I used to play the violin, flute and piccolo, but unfortunately strained my wrists badly last year and haven’t been able to play since July, forcing me to abandon the violin two weeks before I was due to take my grade eight exam. Such is life. In order not to fail the performance unit of A-Level music, I recently took up singing, and I’ve also just started playing the Celtic lever harp, because why play a small instrument like the piccolo when you can play something that goes up to your shoulder?

Actually, my passion as far as music is concerned lies in folk music, so while I’ve got enough orchestral experience to last me a lifetime and I can write the Classical side without too much difficulty, I much prefer playing traditional folk tunes. I play the tin whistle, too, but I don’t tend to count that among my accomplishments because most people look down on whistle players. No idea why.

What else do you do in your free time?

This was me in 2011, when I still had super short hair.

This was me in 2011, when I still had super short hair.

My love of performing arts isn’t confined to music: I also dance. After a brief stint as an Irish dancer from 2009-2011, I retreated to the infinitely less odd world of ballet, and this year I’m dancing the role of the Cat in my dance school’s production of Peter and the Wolf. I’m also part of the dance troupe for our school production of Fame!, which is entirely outside of my comfort zone as far as technique is concerned, but I think it’ll be a great learning experience. And of course, school productions feature prominently in St Mall’s 2, so it’s all research. (I promise we’ll have a title soon.)

I’ve never really had the opportunity to act as such, though I’d be interested in it, and I’m a massive fan of Shakespeare. Hamlet’s definitely my favourite – I empathise a ridiculous amount with Hamlet as a protagonist, and my theories regarding Ophelia are slightly unusual but I promise you, well backed up with the evidence.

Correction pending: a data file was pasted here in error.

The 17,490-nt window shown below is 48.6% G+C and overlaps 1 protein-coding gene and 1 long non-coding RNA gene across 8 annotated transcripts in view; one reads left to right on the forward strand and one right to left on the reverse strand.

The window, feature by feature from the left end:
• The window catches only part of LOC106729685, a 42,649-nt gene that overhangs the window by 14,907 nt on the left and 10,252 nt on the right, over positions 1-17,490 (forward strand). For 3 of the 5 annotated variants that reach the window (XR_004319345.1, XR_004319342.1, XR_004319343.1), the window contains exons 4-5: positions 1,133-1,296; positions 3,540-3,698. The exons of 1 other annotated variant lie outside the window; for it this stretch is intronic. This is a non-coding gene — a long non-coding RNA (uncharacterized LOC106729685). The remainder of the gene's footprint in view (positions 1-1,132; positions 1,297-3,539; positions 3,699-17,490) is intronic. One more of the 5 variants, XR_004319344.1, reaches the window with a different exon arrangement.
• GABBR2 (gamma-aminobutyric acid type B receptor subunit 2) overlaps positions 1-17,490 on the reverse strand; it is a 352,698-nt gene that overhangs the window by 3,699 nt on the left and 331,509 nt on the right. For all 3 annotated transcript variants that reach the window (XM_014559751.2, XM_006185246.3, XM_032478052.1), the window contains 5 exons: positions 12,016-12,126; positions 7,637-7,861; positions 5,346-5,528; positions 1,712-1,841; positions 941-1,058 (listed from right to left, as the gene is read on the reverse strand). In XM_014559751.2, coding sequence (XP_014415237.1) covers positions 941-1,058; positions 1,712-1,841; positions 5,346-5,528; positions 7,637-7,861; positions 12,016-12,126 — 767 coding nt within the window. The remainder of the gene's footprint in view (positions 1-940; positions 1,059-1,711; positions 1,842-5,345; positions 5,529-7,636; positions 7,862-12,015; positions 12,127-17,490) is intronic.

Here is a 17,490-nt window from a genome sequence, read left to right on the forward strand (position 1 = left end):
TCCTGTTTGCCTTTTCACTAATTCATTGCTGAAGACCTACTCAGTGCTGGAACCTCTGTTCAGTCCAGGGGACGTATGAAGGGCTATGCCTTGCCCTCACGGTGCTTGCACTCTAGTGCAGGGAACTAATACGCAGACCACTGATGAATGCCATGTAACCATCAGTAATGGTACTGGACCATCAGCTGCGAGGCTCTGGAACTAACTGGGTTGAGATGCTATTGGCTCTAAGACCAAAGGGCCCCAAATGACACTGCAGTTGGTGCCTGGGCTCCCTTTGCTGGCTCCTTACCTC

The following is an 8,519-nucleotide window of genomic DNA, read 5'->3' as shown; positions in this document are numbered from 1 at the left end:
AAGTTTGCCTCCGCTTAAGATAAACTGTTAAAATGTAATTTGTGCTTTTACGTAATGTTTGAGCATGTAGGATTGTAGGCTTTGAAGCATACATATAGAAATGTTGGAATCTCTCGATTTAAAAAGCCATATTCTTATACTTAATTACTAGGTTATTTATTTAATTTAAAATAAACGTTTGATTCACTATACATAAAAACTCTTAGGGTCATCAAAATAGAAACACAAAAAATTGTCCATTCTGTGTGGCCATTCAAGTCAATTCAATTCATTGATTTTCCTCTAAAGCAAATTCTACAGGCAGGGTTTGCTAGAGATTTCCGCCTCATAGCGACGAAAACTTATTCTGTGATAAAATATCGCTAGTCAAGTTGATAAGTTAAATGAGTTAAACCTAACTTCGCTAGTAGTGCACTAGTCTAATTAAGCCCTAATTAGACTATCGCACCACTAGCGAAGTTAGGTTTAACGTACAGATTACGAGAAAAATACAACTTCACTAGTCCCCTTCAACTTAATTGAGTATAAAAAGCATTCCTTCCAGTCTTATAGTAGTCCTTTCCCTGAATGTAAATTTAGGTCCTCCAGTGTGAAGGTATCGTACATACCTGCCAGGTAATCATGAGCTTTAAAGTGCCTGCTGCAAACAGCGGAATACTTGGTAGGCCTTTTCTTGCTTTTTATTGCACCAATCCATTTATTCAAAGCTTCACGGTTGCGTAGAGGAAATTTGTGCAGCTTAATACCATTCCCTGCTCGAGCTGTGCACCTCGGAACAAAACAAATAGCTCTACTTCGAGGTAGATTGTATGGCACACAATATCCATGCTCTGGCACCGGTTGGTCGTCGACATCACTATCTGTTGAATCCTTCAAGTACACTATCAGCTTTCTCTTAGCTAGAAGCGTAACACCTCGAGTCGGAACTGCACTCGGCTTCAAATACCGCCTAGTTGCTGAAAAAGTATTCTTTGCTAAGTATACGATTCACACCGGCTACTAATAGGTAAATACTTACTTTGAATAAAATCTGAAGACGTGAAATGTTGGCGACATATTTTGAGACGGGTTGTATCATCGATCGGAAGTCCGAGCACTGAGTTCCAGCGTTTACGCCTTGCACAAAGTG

Other than this series, what do you write?

My writing is predominantly inspired by my interest in early/medieval history and mythology, particularly Celtic. An example: I’m currently working on a research project about the position of women in Celtic and Norse society as shown by the mythology of those societies, so if that doesn’t sum me up as a person, I’m not sure what does. As a result, my writing is usually tragic and involves fairies – in fact, one of my long-term projects is a series I refer to as Death and Fairies, so there you go. At the moment, I’m mostly focusing on an action/adventure novel about modern-day knights, and I hope to pursue a traditional publishing route with that.

I also wrote a poetry collection. That was a thing, recently.

What’s your favourite thing to read?

I think my favourite genre of books would be fantasy and all its many permutations and subgenres. In my experience, it provides the best and most cutting social commentary, especially when it’s disguised as humour, like Terry Pratchett’s Discworld novels. They’re a fabulously amusing critique of the human race, and I love that about them. Fantasy’s often dismissed as a childish genre, not as serious as litfic or something like that, but I think that’s completely erroneous, because it allows us to step entirely outside of our society and values in order to look at them from another perspective. That’s probably one of the reasons I write so much of it, too.

Mind you, I also like historical fiction, although when it revolves around real people I somehow always manage to run into spoilers simply by researching the period. I was devastated when I found out that Camille Desmoulins was executed while I was still halfway through reading A Place Of Greater Safety… And YA fiction will always have a place close to my heart. A lot of people look down on books written for teens – the same way they look down on teenagers in general life. However, it’s such a massively broad category with so many genres within it, and a lot of my favourite books have been YA because there are often fewer boundaries.

I think what I’m getting at is that I read a lot.

What’s the most important thing to you when writing?